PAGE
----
Neurobiologists are using genetic engineering to reprogram skin cells – of patients with schizophrenia and other neurological disorders – and grow them into brain cells, creating mental diseases-in-a-dish for experimentation and industrial-scale psychiatric drug discovery. The researchers, Fred Gage, a professor of genetics at the Salk Institute, and Anirvan Ghosh, a neurobiologist at the University of California, San Diego, say their technique allows them to “turn back the clock” to uncover what goes wrong in the brain during the early stages of a neurodegenerative disease. “It’s quite amazing that we can recapitulate a psychiatric disease in a petri dish,” mused Gage. “This allows us to identify subtle changes in the functioning of neuronal circuits that we never had access to before.”
The technique is currently limited to “laying down neurons,” says Gage, but he hopes to be able to differentiate cells into specific neuronal subtypes in the future. “For example, to differentiate and model the cortical neurons, which are responsible for thinking tasks, or the hippocampal neurons, which are responsible for memory tasks. The future of this is really exciting because the dish is going to get much more complicated.”
Drug discovery looks to be one of the killer apps for the new technique – particularly when the disease-in-a-dish is combined with a lab-on-a-chip. “The bioengineering part of this is becoming very exciting,” enthused Gage. “It will enable three-dimensional cultures so you can have dopamine neurons projecting through a gradient into the types of neurons affected by Parkinson’s disease, for example. This way you can set up a whole neuronal network or circuitry that hopefully will be akin to what you see in the brain.”
Interestingly, Gage has observed that dish neurons appear to undergo structural changes when they are exposed to neuropsychiatric drugs. This was unexpected, as neuropsychiatric drugs are developed on the premise that mood is modulated by regulating the neurotransmitters – such as dopamine and serotonin – available in the brain. “One of the take home messages I got from my study is it’s not just the moment-to-moment regulation of dopamine that may be affecting the symptoms of schizophrenia, but the structural organization of how these synapses interact with each other. In other words, changing the regulation of dopamine or some other compound appears to have the additional effect of causing structural modifications that also affect how neurons interact,” Gage explained.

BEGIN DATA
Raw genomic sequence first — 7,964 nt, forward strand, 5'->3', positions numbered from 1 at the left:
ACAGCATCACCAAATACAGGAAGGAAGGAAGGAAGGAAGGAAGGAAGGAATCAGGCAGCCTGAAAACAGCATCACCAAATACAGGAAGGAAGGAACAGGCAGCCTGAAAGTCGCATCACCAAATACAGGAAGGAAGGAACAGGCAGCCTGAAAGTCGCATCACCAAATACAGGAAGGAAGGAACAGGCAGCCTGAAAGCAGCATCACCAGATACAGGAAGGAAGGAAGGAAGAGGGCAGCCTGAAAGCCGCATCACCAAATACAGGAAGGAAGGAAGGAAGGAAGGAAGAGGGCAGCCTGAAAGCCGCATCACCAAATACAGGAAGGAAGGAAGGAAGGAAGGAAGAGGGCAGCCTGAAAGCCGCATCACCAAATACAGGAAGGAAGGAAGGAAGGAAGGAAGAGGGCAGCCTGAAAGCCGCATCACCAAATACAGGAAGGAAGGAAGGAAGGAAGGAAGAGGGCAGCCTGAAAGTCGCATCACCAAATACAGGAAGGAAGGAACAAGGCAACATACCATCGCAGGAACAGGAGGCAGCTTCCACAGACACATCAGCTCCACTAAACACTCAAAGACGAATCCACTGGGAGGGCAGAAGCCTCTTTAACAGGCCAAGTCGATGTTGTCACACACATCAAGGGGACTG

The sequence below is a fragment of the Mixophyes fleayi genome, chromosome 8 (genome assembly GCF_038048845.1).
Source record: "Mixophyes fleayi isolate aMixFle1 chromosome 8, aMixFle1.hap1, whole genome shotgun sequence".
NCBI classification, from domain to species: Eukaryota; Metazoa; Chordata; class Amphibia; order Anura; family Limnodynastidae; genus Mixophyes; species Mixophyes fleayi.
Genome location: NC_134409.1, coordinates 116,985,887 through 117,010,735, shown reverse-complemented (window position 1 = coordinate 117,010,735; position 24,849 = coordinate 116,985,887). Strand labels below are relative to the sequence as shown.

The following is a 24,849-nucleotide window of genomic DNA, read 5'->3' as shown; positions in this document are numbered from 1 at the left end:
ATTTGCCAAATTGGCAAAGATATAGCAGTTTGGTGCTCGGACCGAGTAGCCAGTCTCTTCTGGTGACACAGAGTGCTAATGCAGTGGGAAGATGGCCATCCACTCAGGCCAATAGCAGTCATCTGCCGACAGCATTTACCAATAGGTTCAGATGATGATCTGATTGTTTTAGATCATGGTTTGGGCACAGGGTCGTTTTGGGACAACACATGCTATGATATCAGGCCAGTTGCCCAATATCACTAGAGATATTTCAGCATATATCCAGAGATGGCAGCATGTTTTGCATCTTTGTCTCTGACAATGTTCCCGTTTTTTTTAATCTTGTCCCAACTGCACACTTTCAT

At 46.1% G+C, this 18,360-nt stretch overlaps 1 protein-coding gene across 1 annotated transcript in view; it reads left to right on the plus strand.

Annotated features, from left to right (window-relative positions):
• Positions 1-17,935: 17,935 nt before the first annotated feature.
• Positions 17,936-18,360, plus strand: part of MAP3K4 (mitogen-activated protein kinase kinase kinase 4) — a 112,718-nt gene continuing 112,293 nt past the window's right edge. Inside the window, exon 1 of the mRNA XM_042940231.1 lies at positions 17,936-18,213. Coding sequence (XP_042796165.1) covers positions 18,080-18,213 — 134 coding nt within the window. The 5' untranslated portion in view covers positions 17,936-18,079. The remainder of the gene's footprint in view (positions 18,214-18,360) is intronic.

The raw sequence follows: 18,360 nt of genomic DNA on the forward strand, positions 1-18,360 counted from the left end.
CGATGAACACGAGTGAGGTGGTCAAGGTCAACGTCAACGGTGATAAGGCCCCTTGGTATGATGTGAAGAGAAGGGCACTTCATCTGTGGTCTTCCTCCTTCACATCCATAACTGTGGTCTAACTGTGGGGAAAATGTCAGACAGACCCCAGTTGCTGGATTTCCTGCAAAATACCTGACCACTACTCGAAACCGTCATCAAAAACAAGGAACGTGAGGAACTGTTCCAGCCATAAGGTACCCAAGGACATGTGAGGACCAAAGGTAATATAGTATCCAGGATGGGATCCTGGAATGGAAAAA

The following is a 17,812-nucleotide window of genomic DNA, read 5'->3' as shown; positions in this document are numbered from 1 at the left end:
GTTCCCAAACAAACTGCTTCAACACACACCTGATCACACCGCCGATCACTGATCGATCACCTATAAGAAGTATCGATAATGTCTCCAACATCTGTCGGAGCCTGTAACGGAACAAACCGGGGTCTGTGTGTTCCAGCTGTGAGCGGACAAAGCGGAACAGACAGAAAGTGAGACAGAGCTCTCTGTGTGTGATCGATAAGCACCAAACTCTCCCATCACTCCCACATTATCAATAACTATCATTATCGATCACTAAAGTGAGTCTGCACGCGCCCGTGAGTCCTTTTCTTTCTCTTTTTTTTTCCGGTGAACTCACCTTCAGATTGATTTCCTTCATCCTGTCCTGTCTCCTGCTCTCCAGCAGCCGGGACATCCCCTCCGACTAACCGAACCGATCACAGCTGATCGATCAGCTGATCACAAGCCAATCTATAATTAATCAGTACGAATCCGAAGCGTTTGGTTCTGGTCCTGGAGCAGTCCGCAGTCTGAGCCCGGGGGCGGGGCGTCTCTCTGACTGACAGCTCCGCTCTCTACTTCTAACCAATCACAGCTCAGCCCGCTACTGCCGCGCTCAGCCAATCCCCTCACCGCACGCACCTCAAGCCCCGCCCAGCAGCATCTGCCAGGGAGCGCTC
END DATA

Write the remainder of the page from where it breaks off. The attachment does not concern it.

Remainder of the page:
Both Ghosh and Gage are excited at the potential to stratify patient groups and develop personalized therapies that are the most appropriate for each patient. “There are many causes for autism, so the same drug may not work for all patients with this disorder. But we could see how the cultured neurons of these patients respond to a particular drug or stimulus,” said Ghosh.
Gage agrees, adding that there is going to be an exciting interface between basic scientists and clinicians. “In schizophrenia, for example, it’s not unusual for a physician to test three or four different psychoactive drugs before they find the one a patient can minimally respond to. But suppose we could stratify patients to select the most likely appropriate drug based on their own brain cells and how they function? Furthermore, this will help us understand mechanistically how and why some patients may respond to the same drugs and others do not,” he suggests.
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